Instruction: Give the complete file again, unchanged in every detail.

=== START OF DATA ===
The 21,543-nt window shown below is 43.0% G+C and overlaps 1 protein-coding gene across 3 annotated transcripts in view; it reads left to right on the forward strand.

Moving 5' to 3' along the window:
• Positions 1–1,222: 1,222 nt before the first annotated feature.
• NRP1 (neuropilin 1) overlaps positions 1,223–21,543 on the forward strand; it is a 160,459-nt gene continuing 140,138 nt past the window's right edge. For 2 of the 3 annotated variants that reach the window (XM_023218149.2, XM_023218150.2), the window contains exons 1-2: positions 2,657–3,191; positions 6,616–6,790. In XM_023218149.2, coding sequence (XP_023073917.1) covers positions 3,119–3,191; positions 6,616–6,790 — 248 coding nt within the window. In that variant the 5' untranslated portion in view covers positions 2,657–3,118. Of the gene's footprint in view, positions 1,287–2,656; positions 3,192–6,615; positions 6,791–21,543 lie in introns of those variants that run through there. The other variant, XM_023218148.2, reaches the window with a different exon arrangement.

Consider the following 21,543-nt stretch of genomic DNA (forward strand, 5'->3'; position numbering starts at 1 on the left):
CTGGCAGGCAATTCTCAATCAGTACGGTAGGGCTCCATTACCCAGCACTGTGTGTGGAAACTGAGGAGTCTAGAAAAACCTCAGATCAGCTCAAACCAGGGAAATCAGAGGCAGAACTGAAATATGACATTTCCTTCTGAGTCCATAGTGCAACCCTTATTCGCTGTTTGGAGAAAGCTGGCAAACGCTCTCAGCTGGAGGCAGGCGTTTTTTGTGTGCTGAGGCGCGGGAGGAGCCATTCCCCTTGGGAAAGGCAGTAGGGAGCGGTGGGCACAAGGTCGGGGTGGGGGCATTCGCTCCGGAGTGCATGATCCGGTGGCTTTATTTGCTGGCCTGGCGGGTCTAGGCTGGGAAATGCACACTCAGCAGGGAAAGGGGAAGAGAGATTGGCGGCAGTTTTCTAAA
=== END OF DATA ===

The 21,543-nt window shown below is 43.0% G+C and overlaps 1 protein-coding gene across 3 annotated transcripts in view; it reads left to right on the forward strand.

Moving 5' to 3' along the window:
• Positions 1–1,222: 1,222 nt before the first annotated feature.
• NRP1 (neuropilin 1) overlaps positions 1,223–21,543 on the forward strand; it is a 160,459-nt gene continuing 140,138 nt past the window's right edge. For 2 of the 3 annotated variants that reach the window (XM_023218149.2, XM_023218150.2), the window contains exons 1-2: positions 2,657–3,191; positions 6,616–6,790. In XM_023218149.2, coding sequence (XP_023073917.1) covers positions 3,119–3,191; positions 6,616–6,790 — 248 coding nt within the window. In that variant the 5' untranslated portion in view covers positions 2,657–3,118. Of the gene's footprint in view, positions 1,287–2,656; positions 3,192–6,615; positions 6,791–21,543 lie in introns of those variants that run through there. The other variant, XM_023218148.2, reaches the window with a different exon arrangement.

Consider the following 21,543-nt stretch of genomic DNA (forward strand, 5'->3'; position numbering starts at 1 on the left):
CTGGCAGGCAATTCTCAATCAGTACGGTAGGGCTCCATTACCCAGCACTGTGTGTGGAAACTGAGGAGTCTAGAAAAACCTCAGATCAGCTCAAACCAGGGAAATCAGAGGCAGAACTGAAATATGACATTTCCTTCTGAGTCCATAGTGCAACCCTTATTCGCTGTTTGGAGAAAGCTGGCAAACGCTCTCAGCTGGAGGCAGGCGTTTTTTGTGTGCTGAGGCGCGGGAGGAGCCATTCCCCTTGGGAAAGGCAGTAGGGAGCGGTGGGCACAAGGTCGGGGTGGGGGCATTCGCTCCGGAGTGCATGATCCGGTGGCTTTATTTGCTGGCCTGGCGGGTCTAGGCTGGGAAATGCACACTCAGCAGGGAAAGGGGAAGAGAGATTGGCGGCAGTTTTCTAAA